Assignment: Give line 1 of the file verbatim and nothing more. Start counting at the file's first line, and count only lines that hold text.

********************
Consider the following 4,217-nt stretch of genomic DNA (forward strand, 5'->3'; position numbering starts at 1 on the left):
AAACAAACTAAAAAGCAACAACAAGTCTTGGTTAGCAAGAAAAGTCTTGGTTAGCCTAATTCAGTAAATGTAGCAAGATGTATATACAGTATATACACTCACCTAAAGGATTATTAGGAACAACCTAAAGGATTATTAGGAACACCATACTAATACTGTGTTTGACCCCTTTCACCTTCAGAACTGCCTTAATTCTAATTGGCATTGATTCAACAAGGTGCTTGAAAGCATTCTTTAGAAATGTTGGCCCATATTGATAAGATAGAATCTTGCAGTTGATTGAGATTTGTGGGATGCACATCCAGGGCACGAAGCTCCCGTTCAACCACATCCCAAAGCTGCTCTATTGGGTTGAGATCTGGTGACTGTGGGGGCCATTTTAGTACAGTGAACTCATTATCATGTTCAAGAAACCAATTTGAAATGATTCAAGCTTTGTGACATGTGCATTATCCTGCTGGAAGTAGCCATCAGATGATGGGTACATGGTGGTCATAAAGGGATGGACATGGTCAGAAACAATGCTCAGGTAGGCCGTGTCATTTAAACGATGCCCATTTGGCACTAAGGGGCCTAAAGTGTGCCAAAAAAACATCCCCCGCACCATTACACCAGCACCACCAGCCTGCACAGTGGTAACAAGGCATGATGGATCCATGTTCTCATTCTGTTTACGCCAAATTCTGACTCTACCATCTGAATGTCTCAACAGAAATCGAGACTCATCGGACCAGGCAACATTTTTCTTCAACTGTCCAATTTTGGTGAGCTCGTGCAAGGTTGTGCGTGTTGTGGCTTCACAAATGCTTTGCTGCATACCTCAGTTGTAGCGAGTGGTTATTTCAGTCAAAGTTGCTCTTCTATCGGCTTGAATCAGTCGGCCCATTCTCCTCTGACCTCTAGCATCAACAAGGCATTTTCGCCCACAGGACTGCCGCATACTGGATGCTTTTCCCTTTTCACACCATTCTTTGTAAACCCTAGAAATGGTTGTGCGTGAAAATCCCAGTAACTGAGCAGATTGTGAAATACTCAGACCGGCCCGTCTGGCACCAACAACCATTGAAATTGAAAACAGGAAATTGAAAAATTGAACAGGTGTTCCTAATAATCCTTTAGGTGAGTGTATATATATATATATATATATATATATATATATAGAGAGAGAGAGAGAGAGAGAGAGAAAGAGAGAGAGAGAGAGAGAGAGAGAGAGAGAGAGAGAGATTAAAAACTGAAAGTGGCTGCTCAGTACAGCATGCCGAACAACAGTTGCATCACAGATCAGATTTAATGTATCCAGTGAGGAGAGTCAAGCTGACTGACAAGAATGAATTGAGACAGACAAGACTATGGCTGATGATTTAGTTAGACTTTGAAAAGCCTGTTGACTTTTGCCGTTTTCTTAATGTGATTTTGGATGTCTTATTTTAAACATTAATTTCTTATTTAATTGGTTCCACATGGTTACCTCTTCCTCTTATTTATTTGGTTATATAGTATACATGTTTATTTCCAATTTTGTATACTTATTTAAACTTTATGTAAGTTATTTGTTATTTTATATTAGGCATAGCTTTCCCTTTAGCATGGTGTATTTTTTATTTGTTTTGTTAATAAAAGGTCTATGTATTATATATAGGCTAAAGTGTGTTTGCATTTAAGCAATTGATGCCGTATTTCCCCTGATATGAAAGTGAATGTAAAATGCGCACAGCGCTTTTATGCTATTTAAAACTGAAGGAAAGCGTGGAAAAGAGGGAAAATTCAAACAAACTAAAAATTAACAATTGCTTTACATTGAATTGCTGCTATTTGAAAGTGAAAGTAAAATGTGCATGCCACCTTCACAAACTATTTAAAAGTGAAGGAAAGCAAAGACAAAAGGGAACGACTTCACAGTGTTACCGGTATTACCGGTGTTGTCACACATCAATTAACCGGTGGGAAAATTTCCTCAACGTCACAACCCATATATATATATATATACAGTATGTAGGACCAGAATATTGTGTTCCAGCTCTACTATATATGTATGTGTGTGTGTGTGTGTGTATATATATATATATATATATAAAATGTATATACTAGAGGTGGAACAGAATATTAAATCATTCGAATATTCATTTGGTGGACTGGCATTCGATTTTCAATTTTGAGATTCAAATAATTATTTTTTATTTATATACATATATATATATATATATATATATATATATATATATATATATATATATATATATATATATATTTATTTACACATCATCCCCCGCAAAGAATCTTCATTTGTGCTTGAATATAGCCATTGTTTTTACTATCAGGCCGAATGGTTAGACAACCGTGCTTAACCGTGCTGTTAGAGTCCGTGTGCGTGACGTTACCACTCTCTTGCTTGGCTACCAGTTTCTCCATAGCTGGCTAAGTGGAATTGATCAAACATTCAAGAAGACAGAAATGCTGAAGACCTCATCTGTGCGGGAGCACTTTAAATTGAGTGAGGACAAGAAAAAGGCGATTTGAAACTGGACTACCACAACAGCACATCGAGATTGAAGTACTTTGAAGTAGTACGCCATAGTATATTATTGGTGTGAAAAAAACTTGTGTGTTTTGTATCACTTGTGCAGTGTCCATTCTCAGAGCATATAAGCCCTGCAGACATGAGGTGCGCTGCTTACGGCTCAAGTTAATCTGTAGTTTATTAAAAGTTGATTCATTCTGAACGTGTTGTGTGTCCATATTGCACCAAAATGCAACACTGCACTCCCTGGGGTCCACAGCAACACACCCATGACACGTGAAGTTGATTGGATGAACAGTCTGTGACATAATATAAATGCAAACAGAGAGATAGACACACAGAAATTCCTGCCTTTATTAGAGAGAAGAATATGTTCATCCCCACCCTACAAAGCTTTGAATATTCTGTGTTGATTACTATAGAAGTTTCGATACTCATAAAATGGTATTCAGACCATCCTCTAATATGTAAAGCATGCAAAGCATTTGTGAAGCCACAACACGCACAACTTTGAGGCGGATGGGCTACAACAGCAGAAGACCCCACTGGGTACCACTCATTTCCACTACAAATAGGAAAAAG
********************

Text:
Consider the following 4,217-nt stretch of genomic DNA (forward strand, 5'->3'; position numbering starts at 1 on the left):